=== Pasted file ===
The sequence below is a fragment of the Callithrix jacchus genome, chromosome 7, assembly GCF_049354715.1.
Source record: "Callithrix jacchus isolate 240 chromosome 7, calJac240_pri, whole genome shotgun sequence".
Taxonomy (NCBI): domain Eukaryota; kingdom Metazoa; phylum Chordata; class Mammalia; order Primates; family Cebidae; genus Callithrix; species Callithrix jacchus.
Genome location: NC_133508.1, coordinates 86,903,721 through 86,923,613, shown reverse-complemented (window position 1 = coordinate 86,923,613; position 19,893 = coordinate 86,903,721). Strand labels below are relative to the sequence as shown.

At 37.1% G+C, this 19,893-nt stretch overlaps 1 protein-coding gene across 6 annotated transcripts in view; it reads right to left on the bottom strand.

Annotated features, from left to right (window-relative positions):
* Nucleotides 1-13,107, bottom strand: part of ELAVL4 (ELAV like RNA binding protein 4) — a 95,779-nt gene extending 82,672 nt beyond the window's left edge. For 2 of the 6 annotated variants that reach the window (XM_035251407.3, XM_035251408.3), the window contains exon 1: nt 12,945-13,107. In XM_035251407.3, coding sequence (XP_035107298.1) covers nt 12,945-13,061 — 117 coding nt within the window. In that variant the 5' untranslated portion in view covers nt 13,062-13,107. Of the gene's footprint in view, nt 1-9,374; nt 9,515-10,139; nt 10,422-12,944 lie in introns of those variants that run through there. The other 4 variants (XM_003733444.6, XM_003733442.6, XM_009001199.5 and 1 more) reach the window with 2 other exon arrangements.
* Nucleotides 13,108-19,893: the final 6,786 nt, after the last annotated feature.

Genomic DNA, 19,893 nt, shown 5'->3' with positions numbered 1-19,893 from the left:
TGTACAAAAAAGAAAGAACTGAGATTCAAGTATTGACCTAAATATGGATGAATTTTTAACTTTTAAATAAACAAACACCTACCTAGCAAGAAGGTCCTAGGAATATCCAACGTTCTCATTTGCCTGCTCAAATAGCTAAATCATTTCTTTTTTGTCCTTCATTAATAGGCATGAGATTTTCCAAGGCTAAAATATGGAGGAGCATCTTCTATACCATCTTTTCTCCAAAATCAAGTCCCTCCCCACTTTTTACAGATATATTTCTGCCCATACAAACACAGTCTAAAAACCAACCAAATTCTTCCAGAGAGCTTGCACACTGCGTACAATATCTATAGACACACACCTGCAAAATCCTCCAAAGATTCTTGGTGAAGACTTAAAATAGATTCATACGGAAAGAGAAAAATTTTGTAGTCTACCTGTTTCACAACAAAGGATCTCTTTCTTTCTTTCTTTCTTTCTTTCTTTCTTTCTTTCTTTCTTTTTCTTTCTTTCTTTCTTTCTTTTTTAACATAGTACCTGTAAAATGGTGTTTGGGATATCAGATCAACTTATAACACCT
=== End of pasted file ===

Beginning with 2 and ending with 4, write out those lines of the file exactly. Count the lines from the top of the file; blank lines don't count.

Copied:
Source record: "Callithrix jacchus isolate 240 chromosome 7, calJac240_pri, whole genome shotgun sequence".
Taxonomy (NCBI): domain Eukaryota; kingdom Metazoa; phylum Chordata; class Mammalia; order Primates; family Cebidae; genus Callithrix; species Callithrix jacchus.
Genome location: NC_133508.1, coordinates 86,903,721 through 86,923,613, shown reverse-complemented (window position 1 = coordinate 86,923,613; position 19,893 = coordinate 86,903,721). Strand labels below are relative to the sequence as shown.